If you have 16 hours…and want to read a collection of essays on the climate crisis from experts and some hopeful solutions, read Greta Thunberg’s new book, The Climate Book.


Annie Stockmal is a graduate student in the Communication Department and graduate assistant in Falvey Memorial Library.


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Weekend Recs: Dark Academia

Happy Friday, Wildcats! Falvey Memorial Library is delivering you another semester of Weekend Recs, a blog dedicated to filling you in on what to read, listen to, and watch over the weekend. Annie, a graduate assistant from the Communication department, scours the internet, peruses the news, and digs through book stacks to find new, relevant, and thought-provoking content that will challenge you and prepare you for the upcoming week. 

Photo by Henry Be on Unsplash

Freshly shined oxfords, leather-bound books, knee-high socks, secret societies, argyle sweater vests, Greek mythology, and plaid, lots of plaid. The dark academia genre of literature and media blends a romanticization of academia, especially the Classics, with a plot rife with mystery, murder, romance, and intrigue. Since it’s growth in the 1980s and 1990s, it has also become a thriving Internet subculture and, more recently, a mod aesthetic on social media. For the interested or unaware, this weekend’s recs will help you explore the dark academia subculture.

If you have 5 minutes…and know nothing about dark academia, check out L’Officiel‘s dark academia guide. The article discusses dark academia both as a social media trend, rooted in a dark prep aesthetic, and a thriving subculture.

If you have 7 minutes…and want a grounded glimpse into dark academia, read this article from the New York Times. Pamela Paul is able to balance the elegant and, perhaps misguidedly, nostalgic allure of dark academia with the current, less glamorous realities of modern academia.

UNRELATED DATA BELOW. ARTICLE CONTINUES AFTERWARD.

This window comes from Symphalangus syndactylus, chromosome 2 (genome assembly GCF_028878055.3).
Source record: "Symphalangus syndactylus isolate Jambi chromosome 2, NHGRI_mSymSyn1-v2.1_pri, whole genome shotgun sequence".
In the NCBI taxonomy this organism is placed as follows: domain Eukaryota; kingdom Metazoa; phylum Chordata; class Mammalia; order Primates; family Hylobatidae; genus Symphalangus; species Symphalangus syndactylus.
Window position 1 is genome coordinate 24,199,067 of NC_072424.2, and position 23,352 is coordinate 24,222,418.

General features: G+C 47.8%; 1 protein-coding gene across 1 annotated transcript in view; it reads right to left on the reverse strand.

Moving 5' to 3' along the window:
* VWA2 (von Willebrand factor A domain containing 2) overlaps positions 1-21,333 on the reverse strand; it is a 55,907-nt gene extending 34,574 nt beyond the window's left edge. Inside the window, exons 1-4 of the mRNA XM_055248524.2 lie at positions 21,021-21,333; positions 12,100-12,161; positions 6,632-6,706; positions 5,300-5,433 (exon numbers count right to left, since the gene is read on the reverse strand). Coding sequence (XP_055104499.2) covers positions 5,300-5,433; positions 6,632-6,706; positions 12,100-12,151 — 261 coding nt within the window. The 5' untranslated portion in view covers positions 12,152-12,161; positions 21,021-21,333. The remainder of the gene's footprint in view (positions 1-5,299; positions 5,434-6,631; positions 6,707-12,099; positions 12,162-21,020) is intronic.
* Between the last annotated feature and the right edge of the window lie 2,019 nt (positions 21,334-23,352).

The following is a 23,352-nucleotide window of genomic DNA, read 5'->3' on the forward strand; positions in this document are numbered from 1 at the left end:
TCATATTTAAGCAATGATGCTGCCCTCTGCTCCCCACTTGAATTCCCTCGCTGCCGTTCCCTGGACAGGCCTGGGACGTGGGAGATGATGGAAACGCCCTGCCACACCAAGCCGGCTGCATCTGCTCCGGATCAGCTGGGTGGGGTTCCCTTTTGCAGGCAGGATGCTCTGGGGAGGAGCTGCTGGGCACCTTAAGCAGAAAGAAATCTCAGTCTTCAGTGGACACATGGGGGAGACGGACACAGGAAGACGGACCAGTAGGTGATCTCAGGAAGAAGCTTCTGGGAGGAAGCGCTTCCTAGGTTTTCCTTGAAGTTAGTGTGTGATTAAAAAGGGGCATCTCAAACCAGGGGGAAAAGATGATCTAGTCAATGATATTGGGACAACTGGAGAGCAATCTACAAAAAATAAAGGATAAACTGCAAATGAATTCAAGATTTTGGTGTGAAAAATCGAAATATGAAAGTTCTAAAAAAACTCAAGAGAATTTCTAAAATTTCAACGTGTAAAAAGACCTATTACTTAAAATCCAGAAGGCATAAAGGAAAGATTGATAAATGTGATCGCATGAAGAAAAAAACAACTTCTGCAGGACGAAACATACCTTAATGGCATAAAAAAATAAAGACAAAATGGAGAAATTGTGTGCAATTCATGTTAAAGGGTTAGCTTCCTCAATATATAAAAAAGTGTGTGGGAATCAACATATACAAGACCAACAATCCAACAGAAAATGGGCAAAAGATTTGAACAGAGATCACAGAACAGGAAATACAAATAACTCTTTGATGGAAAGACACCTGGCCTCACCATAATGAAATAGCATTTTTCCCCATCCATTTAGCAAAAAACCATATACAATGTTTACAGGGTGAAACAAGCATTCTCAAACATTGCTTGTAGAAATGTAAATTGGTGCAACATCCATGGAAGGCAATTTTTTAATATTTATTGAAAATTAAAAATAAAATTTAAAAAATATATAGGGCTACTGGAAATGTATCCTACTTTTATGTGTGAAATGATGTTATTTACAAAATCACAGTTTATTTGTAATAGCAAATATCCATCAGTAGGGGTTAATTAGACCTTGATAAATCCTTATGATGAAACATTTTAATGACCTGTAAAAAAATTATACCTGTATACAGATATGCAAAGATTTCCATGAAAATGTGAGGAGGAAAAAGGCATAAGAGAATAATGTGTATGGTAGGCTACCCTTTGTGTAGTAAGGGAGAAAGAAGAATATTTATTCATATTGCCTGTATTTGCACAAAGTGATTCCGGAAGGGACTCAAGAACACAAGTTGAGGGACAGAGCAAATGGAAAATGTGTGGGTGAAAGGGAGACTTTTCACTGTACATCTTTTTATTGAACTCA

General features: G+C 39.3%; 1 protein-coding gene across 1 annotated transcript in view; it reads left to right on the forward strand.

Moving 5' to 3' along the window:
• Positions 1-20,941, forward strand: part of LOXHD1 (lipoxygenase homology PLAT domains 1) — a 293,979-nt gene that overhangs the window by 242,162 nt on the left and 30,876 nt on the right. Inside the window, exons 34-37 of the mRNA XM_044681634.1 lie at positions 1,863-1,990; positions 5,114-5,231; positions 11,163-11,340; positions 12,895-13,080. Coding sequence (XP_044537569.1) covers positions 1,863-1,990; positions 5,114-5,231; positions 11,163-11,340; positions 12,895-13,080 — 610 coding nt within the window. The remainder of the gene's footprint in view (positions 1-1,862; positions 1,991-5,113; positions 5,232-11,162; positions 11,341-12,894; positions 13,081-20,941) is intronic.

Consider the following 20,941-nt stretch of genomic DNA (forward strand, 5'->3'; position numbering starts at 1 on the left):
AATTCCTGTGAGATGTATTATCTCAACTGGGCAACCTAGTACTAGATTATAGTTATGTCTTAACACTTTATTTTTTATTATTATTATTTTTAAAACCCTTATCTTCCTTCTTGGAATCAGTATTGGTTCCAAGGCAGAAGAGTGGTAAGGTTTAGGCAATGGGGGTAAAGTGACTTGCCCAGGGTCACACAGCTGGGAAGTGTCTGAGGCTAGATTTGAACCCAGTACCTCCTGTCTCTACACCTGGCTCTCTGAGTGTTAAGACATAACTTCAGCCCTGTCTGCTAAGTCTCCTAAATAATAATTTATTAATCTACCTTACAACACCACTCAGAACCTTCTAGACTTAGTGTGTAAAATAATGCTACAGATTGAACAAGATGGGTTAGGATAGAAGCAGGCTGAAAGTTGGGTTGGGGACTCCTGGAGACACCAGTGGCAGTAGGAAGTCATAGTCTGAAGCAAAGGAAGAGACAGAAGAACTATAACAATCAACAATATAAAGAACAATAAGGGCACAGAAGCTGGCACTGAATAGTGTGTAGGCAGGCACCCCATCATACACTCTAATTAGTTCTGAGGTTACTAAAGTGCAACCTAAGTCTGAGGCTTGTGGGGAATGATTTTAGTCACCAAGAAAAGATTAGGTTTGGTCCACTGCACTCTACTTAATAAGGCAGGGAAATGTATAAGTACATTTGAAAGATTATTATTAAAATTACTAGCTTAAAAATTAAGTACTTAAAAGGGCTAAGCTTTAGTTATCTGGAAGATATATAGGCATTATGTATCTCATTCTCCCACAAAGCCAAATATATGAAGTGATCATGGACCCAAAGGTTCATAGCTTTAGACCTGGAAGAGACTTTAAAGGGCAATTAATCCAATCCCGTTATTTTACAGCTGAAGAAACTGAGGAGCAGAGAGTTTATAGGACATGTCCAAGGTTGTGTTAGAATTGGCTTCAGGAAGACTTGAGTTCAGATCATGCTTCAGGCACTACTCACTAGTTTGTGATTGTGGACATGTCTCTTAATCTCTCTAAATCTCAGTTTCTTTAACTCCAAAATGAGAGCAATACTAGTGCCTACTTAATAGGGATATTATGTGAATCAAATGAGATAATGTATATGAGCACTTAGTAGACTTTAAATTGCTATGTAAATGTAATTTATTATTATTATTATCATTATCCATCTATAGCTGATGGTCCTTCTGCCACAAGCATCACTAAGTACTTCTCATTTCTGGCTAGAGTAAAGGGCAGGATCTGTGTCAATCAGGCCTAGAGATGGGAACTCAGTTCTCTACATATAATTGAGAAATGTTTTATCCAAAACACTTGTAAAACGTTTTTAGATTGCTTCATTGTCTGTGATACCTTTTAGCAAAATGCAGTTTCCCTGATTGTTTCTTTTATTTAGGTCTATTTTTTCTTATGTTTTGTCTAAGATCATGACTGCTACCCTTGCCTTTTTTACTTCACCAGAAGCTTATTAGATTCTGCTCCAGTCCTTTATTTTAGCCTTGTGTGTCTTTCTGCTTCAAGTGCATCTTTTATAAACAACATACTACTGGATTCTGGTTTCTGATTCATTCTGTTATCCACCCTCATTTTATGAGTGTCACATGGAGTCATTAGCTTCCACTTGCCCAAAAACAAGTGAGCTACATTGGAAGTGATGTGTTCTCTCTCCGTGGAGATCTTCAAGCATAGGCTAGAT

If you have 10 minutes…and aren’t aware of some of the common critiques of dark academia, read this article. The main critique of dark academia is its overwhelming whiteness, which often can discourage and marginalize People of Color within the subculture (This article also helps shed light on these criticisms).

If you have 15 minutes…and want to hear how a Black queer woman negotiates a love for dark academia with its Eurocentric tendencies, read Mel Monier’s “Too Dark for Dark Academia?” essay. Monier’s essay is both a firsthand critique and a hopeful love letter to dark academia (and truly worth the read).

If you have 20 minutes…and are interested in exploring or adopting the dark academia lifestyle for yourself, check out this style and subculture guide. It provides some big-sister-style advice for getting into the dark academia subculture, including outfit ideas, shopping and styling tips, and movie and book recommendations.